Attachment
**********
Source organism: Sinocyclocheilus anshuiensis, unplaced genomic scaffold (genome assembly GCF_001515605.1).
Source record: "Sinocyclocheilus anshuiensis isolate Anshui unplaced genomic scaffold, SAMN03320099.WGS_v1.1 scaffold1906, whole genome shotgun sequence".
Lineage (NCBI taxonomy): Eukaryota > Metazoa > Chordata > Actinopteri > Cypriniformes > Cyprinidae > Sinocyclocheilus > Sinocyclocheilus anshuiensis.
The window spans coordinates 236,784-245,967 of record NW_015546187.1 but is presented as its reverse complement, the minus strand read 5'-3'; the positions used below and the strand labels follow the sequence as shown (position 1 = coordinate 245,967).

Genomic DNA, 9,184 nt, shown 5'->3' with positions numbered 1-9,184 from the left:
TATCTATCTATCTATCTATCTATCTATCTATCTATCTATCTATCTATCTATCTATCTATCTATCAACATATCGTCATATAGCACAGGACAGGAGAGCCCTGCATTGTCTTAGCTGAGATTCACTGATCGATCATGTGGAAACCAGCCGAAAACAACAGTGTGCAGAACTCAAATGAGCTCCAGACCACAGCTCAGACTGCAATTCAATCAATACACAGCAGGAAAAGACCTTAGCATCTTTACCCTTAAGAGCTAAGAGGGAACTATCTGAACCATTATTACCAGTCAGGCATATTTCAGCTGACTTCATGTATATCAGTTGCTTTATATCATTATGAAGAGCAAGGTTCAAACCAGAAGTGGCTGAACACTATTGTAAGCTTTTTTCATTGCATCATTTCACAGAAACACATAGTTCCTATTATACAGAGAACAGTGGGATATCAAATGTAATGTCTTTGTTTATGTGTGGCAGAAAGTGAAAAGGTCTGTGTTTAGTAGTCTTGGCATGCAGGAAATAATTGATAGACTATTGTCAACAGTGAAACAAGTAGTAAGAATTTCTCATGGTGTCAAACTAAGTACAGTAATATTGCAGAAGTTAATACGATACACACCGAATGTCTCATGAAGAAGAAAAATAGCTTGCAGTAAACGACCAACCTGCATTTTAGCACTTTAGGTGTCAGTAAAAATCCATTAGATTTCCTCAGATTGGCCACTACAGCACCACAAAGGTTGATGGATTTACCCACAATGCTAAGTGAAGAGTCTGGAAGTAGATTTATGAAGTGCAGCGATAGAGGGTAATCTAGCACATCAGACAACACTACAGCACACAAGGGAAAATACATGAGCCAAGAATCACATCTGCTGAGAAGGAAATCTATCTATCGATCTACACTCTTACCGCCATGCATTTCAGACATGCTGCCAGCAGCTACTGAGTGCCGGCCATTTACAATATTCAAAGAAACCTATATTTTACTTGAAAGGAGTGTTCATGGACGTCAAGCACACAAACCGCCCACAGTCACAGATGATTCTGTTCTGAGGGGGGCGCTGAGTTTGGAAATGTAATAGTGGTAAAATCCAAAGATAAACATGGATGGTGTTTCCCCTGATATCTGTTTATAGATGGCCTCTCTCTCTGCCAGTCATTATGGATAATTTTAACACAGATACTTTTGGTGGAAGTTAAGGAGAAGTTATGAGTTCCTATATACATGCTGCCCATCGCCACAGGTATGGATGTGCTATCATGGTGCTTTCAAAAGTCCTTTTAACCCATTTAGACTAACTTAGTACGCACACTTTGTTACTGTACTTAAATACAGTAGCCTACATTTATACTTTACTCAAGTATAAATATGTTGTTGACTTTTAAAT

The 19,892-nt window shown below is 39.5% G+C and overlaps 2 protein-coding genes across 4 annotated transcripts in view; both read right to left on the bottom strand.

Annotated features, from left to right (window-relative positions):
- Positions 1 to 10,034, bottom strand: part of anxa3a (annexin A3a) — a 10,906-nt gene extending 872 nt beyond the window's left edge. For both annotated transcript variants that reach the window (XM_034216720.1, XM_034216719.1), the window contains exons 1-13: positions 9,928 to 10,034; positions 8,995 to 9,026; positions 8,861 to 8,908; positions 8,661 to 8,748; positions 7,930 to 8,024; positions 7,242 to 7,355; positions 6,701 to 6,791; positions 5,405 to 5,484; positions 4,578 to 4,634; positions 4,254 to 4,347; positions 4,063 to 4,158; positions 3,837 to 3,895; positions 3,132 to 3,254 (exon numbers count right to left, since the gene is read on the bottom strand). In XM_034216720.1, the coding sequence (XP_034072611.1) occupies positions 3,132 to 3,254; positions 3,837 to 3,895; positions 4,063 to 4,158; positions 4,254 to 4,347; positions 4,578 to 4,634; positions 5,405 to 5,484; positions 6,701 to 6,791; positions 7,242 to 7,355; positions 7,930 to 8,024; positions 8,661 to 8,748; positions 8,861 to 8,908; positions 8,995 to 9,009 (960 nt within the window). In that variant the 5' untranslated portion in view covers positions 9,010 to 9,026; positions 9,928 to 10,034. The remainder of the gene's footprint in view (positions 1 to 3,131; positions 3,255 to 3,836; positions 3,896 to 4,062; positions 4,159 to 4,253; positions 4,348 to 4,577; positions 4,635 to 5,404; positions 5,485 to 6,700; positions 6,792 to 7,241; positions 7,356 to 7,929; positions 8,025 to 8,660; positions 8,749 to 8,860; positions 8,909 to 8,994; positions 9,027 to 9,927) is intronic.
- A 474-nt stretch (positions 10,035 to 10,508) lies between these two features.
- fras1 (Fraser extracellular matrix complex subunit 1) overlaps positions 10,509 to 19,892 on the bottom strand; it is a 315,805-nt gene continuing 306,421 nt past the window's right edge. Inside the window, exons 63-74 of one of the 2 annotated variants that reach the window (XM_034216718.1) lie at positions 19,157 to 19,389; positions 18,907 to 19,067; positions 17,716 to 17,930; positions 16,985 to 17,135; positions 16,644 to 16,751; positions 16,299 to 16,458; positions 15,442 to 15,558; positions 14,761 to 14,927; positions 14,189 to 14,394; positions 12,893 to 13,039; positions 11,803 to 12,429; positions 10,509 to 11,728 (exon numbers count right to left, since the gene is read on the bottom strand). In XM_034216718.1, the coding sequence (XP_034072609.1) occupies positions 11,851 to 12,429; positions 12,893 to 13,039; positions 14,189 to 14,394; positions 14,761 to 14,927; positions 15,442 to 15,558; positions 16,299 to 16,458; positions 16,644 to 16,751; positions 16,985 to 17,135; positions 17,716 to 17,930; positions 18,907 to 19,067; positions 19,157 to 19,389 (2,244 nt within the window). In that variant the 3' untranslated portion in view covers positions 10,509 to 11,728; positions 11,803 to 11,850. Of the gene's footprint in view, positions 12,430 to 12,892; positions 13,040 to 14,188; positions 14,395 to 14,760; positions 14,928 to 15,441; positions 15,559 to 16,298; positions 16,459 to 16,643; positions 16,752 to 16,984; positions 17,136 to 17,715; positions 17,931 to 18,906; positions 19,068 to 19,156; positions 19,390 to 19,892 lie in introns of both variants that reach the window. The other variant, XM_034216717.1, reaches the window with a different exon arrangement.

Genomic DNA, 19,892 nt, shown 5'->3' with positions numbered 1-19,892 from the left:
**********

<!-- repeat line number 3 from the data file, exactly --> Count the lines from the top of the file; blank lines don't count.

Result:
Lineage (NCBI taxonomy): Eukaryota > Metazoa > Chordata > Actinopteri > Cypriniformes > Cyprinidae > Sinocyclocheilus > Sinocyclocheilus anshuiensis.